While claiming that the Sri Lanka government has not made sufficient progress on post-war reconciliation and ensuring justice and accountability for alleged war crimes, the United States said that it would support another UN Human Rights Council resolution at the March session.
Releasing the Annual Country Report on Human Rights 2013, US Secretary of State John Kerry said, “We will do it in Sri Lanka, where the government still has not answered basic demands for accountability and reconciliation, where attacks on civil society activists, journalists, and religious minorities, sadly, still continue.”
“Our concern about this ongoing situation has led the United States to support another UN Human Rights Council resolution at the March session. We will do so because we know countries that deny human rights and human dignity challenge our interests as well as human interests. But we also know countries that advance those values, those countries that embrace these rights are countries that actually create opportunities,” he said.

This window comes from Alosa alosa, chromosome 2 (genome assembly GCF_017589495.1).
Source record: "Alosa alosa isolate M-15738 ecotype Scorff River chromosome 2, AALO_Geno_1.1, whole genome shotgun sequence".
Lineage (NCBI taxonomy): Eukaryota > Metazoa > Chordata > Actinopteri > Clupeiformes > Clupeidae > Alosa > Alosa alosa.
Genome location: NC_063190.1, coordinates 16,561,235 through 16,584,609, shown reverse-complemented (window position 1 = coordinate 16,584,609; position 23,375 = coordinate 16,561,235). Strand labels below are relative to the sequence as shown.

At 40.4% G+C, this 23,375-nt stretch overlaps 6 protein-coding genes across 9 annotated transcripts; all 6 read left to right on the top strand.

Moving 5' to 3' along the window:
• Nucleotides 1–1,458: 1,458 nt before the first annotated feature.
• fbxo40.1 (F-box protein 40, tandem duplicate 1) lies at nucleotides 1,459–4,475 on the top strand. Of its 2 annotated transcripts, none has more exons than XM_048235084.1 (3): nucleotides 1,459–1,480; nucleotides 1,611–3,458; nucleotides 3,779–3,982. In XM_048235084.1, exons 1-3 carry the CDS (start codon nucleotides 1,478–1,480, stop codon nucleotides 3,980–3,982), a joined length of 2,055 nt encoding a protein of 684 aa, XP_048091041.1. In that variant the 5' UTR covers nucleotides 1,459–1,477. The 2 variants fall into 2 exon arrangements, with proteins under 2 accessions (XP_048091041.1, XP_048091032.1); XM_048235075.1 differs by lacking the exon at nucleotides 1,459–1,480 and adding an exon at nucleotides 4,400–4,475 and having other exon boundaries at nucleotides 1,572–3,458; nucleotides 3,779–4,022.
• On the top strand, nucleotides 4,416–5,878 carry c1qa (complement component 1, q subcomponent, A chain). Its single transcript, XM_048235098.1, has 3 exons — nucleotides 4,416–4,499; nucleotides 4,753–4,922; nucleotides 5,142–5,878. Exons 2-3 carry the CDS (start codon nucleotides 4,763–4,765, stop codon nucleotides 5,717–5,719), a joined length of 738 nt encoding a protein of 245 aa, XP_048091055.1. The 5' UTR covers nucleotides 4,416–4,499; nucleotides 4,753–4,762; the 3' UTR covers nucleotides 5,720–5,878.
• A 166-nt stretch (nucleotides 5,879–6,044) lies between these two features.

According to the report, “Ongoing serious human rights problems include disappearances and a lack of accountability for thousands who disappeared in previous years, as well as widespread impunity for a broad range of human rights abuses, such as torture by police and attacks on media institutions and the judiciary”.
The report also stated that President Mahinda Rajapaksa’s family dominates the government.
“Two of the president’s brothers hold key executive branch posts, as defense secretary and economic development minister, and a third brother is the speaker of Parliament. A large number of the president’s other relatives, including his son, also serve in important political and diplomatic positions. Independent observers generally characterized the presidential, parliamentary, and local elections as problematic.”
It also stated that there was a climate of fear and self-censorship in Sri Lanka. “…attacks, harassment, and threats by progovernment loyalists against critics of the government were prevalent, contributed to widespread self-censorship by journalists, and diminished democratic activity due to the general failure to prosecute perpetrators.”
(Courtesy : DM Online)